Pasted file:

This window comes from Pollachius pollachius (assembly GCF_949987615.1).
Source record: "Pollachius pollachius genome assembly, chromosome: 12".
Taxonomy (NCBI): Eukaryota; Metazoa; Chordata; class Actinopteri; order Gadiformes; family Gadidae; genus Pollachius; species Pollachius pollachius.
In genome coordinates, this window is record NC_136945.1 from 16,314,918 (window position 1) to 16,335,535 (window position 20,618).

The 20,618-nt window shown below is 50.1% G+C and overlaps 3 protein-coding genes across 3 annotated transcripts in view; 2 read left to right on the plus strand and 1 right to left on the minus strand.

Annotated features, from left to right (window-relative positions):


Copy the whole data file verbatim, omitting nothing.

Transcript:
This window comes from Pollachius pollachius (assembly GCF_949987615.1).
Source record: "Pollachius pollachius genome assembly, chromosome: 12".
Taxonomy (NCBI): Eukaryota; Metazoa; Chordata; class Actinopteri; order Gadiformes; family Gadidae; genus Pollachius; species Pollachius pollachius.
In genome coordinates, this window is record NC_136945.1 from 16,314,918 (window position 1) to 16,335,535 (window position 20,618).

The 20,618-nt window shown below is 50.1% G+C and overlaps 3 protein-coding genes across 3 annotated transcripts in view; 2 read left to right on the plus strand and 1 right to left on the minus strand.

Annotated features, from left to right (window-relative positions):